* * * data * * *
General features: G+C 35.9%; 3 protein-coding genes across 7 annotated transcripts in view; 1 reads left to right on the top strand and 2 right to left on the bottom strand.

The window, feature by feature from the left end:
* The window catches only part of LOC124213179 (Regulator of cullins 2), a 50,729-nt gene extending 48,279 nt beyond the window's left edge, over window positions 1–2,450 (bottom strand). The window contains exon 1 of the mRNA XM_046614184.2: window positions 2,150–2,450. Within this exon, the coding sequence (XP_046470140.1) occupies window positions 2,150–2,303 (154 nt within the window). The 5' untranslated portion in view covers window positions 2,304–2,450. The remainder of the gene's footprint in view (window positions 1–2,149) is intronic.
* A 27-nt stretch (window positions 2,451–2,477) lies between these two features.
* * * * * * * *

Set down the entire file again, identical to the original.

General features: G+C 35.9%; 3 protein-coding genes across 7 annotated transcripts in view; 1 reads left to right on the top strand and 2 right to left on the bottom strand.

The window, feature by feature from the left end:
* The window catches only part of LOC124213179 (Regulator of cullins 2), a 50,729-nt gene extending 48,279 nt beyond the window's left edge, over window positions 1–2,450 (bottom strand). The window contains exon 1 of the mRNA XM_046614184.2: window positions 2,150–2,450. Within this exon, the coding sequence (XP_046470140.1) occupies window positions 2,150–2,303 (154 nt within the window). The 5' untranslated portion in view covers window positions 2,304–2,450. The remainder of the gene's footprint in view (window positions 1–2,149) is intronic.
* A 27-nt stretch (window positions 2,451–2,477) lies between these two features.